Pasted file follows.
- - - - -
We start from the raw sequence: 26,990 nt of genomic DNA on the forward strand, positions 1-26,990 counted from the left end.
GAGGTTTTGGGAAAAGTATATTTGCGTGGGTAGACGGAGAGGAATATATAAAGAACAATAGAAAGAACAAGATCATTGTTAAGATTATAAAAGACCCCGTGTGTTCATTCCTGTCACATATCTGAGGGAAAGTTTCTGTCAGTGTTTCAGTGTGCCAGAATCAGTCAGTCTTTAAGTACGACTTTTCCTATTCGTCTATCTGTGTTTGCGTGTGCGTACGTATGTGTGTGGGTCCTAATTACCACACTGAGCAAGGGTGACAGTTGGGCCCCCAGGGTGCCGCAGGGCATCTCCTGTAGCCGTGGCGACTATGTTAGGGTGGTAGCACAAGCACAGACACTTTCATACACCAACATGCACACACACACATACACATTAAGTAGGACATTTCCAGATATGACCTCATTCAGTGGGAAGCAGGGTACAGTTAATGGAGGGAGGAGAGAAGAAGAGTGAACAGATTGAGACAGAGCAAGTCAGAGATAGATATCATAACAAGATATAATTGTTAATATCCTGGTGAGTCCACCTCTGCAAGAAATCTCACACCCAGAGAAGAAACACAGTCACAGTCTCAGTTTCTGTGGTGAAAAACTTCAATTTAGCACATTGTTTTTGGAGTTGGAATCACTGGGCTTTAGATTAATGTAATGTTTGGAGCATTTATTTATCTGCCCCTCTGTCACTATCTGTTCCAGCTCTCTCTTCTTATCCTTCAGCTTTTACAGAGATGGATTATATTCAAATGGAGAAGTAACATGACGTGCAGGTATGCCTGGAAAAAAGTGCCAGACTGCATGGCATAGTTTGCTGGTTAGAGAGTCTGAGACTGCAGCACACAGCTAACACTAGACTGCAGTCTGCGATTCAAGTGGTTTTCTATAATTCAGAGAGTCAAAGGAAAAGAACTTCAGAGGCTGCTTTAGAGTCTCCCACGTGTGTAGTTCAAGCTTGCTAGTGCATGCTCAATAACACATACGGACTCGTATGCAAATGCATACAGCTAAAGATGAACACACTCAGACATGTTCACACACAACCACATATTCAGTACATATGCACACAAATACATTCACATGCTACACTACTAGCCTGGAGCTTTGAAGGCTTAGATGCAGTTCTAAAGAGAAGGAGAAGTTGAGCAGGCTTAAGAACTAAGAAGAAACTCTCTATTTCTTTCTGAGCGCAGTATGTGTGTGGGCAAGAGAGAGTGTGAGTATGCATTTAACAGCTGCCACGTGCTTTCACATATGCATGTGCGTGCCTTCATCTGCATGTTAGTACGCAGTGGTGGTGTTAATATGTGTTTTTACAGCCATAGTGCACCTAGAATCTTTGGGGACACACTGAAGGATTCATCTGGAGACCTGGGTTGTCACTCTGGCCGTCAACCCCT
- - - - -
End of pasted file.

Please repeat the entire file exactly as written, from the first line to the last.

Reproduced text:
We start from the raw sequence: 26,990 nt of genomic DNA on the forward strand, positions 1-26,990 counted from the left end.
GAGGTTTTGGGAAAAGTATATTTGCGTGGGTAGACGGAGAGGAATATATAAAGAACAATAGAAAGAACAAGATCATTGTTAAGATTATAAAAGACCCCGTGTGTTCATTCCTGTCACATATCTGAGGGAAAGTTTCTGTCAGTGTTTCAGTGTGCCAGAATCAGTCAGTCTTTAAGTACGACTTTTCCTATTCGTCTATCTGTGTTTGCGTGTGCGTACGTATGTGTGTGGGTCCTAATTACCACACTGAGCAAGGGTGACAGTTGGGCCCCCAGGGTGCCGCAGGGCATCTCCTGTAGCCGTGGCGACTATGTTAGGGTGGTAGCACAAGCACAGACACTTTCATACACCAACATGCACACACACACATACACATTAAGTAGGACATTTCCAGATATGACCTCATTCAGTGGGAAGCAGGGTACAGTTAATGGAGGGAGGAGAGAAGAAGAGTGAACAGATTGAGACAGAGCAAGTCAGAGATAGATATCATAACAAGATATAATTGTTAATATCCTGGTGAGTCCACCTCTGCAAGAAATCTCACACCCAGAGAAGAAACACAGTCACAGTCTCAGTTTCTGTGGTGAAAAACTTCAATTTAGCACATTGTTTTTGGAGTTGGAATCACTGGGCTTTAGATTAATGTAATGTTTGGAGCATTTATTTATCTGCCCCTCTGTCACTATCTGTTCCAGCTCTCTCTTCTTATCCTTCAGCTTTTACAGAGATGGATTATATTCAAATGGAGAAGTAACATGACGTGCAGGTATGCCTGGAAAAAAGTGCCAGACTGCATGGCATAGTTTGCTGGTTAGAGAGTCTGAGACTGCAGCACACAGCTAACACTAGACTGCAGTCTGCGATTCAAGTGGTTTTCTATAATTCAGAGAGTCAAAGGAAAAGAACTTCAGAGGCTGCTTTAGAGTCTCCCACGTGTGTAGTTCAAGCTTGCTAGTGCATGCTCAATAACACATACGGACTCGTATGCAAATGCATACAGCTAAAGATGAACACACTCAGACATGTTCACACACAACCACATATTCAGTACATATGCACACAAATACATTCACATGCTACACTACTAGCCTGGAGCTTTGAAGGCTTAGATGCAGTTCTAAAGAGAAGGAGAAGTTGAGCAGGCTTAAGAACTAAGAAGAAACTCTCTATTTCTTTCTGAGCGCAGTATGTGTGTGGGCAAGAGAGAGTGTGAGTATGCATTTAACAGCTGCCACGTGCTTTCACATATGCATGTGCGTGCCTTCATCTGCATGTTAGTACGCAGTGGTGGTGTTAATATGTGTTTTTACAGCCATAGTGCACCTAGAATCTTTGGGGACACACTGAAGGATTCATCTGGAGACCTGGGTTGTCACTCTGGCCGTCAACCCCT